The Niger Delta is a major oil producing area, exporting 40% of the oil produced in its 606 oilfields to the United States, making it the third largest source of oil imports for the USA. Oil amounts to 80% of Nigeria's export earnings and makes up around 70% of government income. A whole host of companies operate in Nigeria, the same recognisable names of the world's major oil multinationals amongst them. But one stands out in particular: Shell.
A satellite imaging method developed by US scientists in 2005 revealed that the 'selective logging' of trees for commercial purposes had destroyed Amazonian rainforests twice as quickly as previously thought.  Selecting only marketable tree species without completely clearing the whole forest, the 'timber thieves' had apparently exploited logging techniques that are less easy to detect. In this article, written in 2009, Corporate Watch's Shiar Youssef argues that this environmentally destructive practice is an inevitable result of market economy. He then briefly discusses some 'solutions' to the problem suggested by economists and how feasible or practical they might be.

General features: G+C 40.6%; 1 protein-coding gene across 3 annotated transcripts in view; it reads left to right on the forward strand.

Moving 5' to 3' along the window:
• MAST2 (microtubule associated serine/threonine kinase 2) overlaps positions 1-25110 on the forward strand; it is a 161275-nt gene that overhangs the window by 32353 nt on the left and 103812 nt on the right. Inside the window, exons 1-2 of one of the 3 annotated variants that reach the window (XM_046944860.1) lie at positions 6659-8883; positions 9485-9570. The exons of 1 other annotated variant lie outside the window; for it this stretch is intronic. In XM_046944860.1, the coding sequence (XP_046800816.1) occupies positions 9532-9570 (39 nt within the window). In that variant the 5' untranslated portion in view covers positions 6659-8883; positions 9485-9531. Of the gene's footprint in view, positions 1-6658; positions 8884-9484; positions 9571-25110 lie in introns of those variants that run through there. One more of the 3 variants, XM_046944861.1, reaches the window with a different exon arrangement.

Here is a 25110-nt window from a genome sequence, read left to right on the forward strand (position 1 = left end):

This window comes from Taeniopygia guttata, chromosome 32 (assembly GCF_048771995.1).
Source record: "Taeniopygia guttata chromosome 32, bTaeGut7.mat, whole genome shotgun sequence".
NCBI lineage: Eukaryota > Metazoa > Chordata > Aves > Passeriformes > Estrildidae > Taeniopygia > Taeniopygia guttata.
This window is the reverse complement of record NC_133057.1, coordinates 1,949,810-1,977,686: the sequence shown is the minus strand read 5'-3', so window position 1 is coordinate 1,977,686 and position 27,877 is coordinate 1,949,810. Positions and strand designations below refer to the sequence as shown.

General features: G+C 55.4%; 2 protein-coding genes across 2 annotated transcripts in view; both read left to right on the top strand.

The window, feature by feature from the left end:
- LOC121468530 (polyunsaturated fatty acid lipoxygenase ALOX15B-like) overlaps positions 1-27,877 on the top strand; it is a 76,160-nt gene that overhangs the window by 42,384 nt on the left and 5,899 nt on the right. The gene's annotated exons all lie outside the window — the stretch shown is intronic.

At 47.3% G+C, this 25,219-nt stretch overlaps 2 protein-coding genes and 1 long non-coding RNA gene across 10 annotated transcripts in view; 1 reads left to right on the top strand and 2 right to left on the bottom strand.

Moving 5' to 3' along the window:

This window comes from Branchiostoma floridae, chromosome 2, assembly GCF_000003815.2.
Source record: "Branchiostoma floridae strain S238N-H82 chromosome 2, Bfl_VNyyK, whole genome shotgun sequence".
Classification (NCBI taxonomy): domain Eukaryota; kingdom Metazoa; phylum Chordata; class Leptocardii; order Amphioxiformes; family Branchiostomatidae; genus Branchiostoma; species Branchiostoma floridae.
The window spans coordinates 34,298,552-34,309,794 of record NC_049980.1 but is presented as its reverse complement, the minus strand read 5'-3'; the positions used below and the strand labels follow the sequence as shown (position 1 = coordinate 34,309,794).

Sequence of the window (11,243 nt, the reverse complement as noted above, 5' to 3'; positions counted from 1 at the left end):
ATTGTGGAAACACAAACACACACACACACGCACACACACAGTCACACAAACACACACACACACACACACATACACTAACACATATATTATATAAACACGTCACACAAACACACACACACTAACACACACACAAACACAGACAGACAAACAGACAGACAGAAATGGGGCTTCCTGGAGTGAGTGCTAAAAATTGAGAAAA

Rio Tinto Group is an Anglo-Australian mining company involved in exploration, extraction and refinement of a variety of metals and minerals including energy products such as coal and uranium. It is one the world's largest mining companies with operations on six continents. US Fortune magazine has Rio Tinto listed as the 134th biggest company in the world. It is the world's largest producer of aluminium and second biggest iron ore. In 2009, Rio Tinto's net earnings amounted to US $4.9 billion. Here we examine the company's history and record on issues of labour rights, environmental and human rights impact.